You should take supplements on non-workout days, and the ones you take must form part of an overall targeted nutritional and supplement plan.
You see, supplements are nutrients, and the body can always make use of nutrients if it is under training stress. Recovery and rebuilding occur when the body is fueled with the right macro and micronutrients, including protein, carbohydrates, fat and vitamins/minerals.
So having a daily (and planned) approach to your nutrition is key to optimising your body for continuous adaptation and results.
Ensuring your body has the right amount of protein (and thus amino acids) is key to ensuring you recover and adapt from the training.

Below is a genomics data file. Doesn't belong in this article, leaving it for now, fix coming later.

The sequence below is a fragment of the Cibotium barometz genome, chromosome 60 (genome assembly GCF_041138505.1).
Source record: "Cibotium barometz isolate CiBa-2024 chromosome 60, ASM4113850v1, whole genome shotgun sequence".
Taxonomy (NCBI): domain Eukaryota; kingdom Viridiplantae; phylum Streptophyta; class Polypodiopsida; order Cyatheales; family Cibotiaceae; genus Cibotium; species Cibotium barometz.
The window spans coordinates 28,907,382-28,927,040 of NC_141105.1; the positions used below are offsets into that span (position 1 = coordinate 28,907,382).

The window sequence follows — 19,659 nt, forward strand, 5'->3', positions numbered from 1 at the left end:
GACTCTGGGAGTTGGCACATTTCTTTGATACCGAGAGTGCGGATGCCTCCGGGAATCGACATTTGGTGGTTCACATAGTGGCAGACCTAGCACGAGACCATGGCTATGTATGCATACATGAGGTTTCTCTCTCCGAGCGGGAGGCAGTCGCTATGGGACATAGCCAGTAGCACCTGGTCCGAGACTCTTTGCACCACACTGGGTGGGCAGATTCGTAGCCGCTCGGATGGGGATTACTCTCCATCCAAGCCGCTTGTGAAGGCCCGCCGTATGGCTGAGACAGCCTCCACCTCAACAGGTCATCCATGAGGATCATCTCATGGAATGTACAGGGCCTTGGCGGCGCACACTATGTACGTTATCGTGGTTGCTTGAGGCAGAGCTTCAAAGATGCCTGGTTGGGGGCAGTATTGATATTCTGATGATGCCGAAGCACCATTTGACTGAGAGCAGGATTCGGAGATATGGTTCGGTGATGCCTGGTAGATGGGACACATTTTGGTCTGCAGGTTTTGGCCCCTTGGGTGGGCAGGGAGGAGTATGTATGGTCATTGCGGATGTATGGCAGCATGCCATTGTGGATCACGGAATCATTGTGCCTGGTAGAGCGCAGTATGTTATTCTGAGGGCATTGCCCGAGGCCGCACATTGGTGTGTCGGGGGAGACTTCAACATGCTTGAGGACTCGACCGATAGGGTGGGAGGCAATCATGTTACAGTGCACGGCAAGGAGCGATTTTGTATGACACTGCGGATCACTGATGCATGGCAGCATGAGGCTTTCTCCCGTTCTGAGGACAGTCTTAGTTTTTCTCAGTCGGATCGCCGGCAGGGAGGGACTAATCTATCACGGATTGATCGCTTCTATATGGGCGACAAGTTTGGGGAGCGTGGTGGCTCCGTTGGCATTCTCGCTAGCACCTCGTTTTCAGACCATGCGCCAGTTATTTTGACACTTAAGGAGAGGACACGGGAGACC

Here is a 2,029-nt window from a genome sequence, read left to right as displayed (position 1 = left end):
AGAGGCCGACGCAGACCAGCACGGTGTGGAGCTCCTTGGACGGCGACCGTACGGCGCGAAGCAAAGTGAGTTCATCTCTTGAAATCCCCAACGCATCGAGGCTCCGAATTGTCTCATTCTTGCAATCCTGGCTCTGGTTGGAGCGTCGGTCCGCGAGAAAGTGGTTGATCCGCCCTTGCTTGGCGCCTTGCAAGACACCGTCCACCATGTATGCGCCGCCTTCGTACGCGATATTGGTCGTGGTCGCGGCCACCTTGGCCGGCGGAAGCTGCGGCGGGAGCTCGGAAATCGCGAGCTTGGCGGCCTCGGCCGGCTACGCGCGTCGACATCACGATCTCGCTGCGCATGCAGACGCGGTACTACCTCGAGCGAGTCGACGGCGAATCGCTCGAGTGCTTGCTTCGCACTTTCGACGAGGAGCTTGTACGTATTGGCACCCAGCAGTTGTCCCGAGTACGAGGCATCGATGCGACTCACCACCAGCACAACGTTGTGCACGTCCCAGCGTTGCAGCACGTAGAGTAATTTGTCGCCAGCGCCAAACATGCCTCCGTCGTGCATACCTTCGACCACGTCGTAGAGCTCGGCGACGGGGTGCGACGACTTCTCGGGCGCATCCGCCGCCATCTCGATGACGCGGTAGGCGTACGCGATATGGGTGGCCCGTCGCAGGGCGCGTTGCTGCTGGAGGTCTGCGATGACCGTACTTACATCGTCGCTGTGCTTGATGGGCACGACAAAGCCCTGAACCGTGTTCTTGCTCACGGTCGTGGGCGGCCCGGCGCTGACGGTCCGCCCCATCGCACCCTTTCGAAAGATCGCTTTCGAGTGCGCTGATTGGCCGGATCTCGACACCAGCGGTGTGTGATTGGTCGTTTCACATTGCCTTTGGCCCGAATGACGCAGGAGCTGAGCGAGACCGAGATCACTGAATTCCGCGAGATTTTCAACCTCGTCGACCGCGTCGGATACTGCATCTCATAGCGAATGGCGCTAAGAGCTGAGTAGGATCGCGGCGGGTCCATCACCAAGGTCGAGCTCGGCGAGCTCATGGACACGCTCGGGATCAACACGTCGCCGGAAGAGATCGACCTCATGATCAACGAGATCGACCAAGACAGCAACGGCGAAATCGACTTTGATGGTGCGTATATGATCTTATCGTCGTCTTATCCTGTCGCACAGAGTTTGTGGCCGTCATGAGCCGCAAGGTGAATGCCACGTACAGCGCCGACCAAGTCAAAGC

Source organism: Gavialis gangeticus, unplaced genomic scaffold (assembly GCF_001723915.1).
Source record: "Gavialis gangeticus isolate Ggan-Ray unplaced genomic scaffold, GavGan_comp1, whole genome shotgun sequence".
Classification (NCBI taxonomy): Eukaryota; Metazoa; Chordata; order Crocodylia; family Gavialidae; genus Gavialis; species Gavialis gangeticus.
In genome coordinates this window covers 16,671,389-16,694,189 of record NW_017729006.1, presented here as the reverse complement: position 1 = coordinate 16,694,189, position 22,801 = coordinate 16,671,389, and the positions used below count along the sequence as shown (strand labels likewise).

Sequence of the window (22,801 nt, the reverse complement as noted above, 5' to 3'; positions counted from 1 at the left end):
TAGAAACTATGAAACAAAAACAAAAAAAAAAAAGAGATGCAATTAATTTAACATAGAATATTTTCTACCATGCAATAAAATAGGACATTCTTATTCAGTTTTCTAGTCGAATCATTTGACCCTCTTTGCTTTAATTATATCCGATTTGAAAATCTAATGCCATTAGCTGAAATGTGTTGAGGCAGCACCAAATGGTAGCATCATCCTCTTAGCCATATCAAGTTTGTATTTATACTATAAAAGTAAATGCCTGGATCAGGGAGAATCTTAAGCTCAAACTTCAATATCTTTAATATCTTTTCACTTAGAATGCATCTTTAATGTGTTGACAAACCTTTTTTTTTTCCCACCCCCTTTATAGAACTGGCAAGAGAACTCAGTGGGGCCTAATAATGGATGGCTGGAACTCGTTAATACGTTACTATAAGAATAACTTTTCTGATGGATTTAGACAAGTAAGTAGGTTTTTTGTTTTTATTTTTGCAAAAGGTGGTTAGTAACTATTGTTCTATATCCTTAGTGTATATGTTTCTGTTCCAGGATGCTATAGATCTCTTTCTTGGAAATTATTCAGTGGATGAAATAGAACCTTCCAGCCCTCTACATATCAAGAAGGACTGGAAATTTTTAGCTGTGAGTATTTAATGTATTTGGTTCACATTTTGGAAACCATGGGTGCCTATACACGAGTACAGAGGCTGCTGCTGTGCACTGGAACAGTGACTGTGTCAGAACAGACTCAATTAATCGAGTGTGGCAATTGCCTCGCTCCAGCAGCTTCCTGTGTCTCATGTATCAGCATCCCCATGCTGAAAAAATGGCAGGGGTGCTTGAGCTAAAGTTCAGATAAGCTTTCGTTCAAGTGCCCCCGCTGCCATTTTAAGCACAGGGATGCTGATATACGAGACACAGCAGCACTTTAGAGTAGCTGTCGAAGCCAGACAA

So, whether you use food (number 1 source) or supplements (protein supplements/protein powders), the fact is that you will need protein.
So you should drink your protein shakes on workout and non-workout days; if the protein requirements are needed.
Creatine needs a loading dose, following by a replenishment dose. The latest research suggests that having a steady flow of creatine where the majority is consumed pre and post-workout is recommended. The non-workout days you can consume between 1 and 3 grams.
Yes, you should take creatine on rest days but only a smaller amount.
You should consume amino acids on rest days, even if that’s from foods or supplements. Amino acids are the building block of muscle recovery and muscle building, so fueling the body with these macro’s is key to ensuring the body recovers.